popular media owner, creates no content. Alibaba, the most valuable retailer,
has no inventory. Netflix, the world’s largest movie house, own no cinemas. And
Airbnb, the world’s largest accommodation provider, owns no real estate.
Something interesting is happening.”
– Tom Goodwin, an executive at the French media group Havas.
This new breed
of companies is the fastest growing in history because they own the customer
interface layer. It is the platform where all the value and profit is. “Platform
business” is a more wholesome term for this model for which data is the fuel;
Big Data & AI/ML technologies are the harbinger of new waves of
productivity growth and innovation.
With Big data and AI/ML is making a big difference in the area of public health, let’s see how it is helping us tackle the global emergency of coronavirus formally known as COVID-19.
Chinese technology giant Alibaba has
developed an AI system for detecting the COVID-19 in CT scans of patients’ chests with
96% accuracy against viral pneumonia cases. It only takes 20 seconds for the AI
to decide, whereas humans generally take about 15 minutes to diagnose the
illness as there can be upwards of 300 images to evaluate. The system was trained on images and data
from 5,000 confirmed coronavirus cases and has been tested in hospitals
throughout China. Per a report, at least 100 healthcare facilities are
currently employing Alibaba’s AI to detect COVID-19.
Ping An Insurance (Group) Company of China, Ltd (Ping An) aims to address the issue of lack of radiologists by introducing the COVID-19 smart image-reading system. This image-reading system can read the huge volumes of CT scans in epidemic areas.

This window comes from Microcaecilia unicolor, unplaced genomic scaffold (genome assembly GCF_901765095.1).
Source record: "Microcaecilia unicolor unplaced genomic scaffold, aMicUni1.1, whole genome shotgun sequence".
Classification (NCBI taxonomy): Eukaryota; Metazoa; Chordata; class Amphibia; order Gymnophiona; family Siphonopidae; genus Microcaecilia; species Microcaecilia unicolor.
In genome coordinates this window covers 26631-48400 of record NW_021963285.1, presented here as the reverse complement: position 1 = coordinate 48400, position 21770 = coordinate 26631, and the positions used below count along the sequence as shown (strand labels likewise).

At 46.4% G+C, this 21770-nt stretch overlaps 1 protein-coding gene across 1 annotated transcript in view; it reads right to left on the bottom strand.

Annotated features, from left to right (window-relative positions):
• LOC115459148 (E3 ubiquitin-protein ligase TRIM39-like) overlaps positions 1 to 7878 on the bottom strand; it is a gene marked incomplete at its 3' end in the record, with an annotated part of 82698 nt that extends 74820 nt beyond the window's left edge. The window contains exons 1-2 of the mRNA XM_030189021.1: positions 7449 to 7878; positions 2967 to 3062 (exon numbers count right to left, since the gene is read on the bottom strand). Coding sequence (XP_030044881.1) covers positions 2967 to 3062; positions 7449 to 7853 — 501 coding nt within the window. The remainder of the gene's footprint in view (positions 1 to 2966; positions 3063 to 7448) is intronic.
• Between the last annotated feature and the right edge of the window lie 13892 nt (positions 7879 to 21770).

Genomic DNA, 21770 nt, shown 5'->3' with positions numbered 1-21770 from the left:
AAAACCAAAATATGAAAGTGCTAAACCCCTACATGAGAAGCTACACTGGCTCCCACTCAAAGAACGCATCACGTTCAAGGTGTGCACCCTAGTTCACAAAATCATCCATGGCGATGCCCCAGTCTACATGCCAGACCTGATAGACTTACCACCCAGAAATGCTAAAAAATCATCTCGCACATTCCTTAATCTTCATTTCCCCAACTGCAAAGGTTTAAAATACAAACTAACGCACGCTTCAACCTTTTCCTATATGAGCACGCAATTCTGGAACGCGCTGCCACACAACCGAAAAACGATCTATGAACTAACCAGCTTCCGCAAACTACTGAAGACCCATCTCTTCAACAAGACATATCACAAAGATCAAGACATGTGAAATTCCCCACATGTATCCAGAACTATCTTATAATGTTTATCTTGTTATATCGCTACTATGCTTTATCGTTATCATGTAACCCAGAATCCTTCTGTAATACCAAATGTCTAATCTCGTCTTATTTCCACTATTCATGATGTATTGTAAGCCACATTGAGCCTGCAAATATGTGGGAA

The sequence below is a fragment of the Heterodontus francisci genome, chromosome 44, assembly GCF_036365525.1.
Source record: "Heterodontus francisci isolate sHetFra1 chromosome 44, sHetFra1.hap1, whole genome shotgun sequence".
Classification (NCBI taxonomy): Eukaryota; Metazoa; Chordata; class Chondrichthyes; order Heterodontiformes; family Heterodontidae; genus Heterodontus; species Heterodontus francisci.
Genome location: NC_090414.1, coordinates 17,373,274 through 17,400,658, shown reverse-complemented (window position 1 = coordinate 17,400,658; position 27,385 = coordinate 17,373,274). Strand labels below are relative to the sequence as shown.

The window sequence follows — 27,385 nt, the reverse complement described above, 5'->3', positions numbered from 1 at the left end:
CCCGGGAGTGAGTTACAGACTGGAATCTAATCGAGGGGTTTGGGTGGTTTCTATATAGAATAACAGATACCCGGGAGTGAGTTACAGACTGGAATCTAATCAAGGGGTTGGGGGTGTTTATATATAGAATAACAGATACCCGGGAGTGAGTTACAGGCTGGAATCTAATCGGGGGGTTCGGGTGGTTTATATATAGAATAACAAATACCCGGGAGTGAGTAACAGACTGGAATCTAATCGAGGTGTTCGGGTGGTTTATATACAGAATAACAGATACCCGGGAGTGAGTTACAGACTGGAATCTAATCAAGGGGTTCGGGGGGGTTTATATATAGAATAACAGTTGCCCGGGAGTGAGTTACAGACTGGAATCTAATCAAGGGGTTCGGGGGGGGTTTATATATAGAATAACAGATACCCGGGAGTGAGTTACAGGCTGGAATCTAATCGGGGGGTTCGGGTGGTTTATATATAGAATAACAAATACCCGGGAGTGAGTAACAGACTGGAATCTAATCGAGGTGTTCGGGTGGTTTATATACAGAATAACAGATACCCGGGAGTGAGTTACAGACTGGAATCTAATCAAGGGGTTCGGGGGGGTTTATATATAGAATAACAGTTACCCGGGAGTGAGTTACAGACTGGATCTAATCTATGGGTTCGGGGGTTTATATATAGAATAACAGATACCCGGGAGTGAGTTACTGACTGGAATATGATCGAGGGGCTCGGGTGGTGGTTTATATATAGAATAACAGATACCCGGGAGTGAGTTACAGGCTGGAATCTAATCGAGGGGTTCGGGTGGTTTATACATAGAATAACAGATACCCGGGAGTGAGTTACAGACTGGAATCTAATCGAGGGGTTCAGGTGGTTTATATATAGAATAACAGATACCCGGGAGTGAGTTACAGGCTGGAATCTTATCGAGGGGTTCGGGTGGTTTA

Ping An Smart Healthcare uses clinical
data to train the AI model of the COVID-19 smart image-reading system. The AI
analysis engine conducts a comparative analysis of multiple CT scan images of
the same patient and measures the changes in lesions. It helps in tracking the
development of the disease, evaluation of the treatment and in prognosis of
patients. Ultimately it assists doctors to diagnose, triage and evaluate
COVID-19 patients swiftly and effectively.
Ping An Smart Healthcare’s COVID-19 smart
image-reading system also supports AI image-reading remotely by medical
professionals outside the epidemic areas. Since its launch, the smart
image-reading system has provided services to more than 1,500 medical
institutions. More than 5,000 patients have received smart image-reading
services for free.
The more solutions the better. At least
when it comes to helping overwhelmed doctors provide better diagnoses and,
thus, better outcomes.
AI based Temperature monitoring & scanning
In Beijing, China, subway passengers are being screened for
symptoms of coronavirus, but not by health authorities. Instead, artificial
intelligence is in-charge.
Two Chinese AI giants, Megvii and Baidu, have introduced
temperature-scanning. They have implemented scanners to detect body temperature
and send alerts to company workers if a person’s body temperature is high
enough to constitute a fever.
Megvii’s AI system detects body temperatures for up to 15 people per second and up to 16 feet. It monitors as many as 16 checkpoints in a single station. The system integrates body detection, face detection, and dual sensing via infrared cameras and visible light. The system can accurately detect and flag high body temperature even when people are wearing masks, hats, or covering their faces with other items. Megvii’s system also sends alerts to an on-site staff member.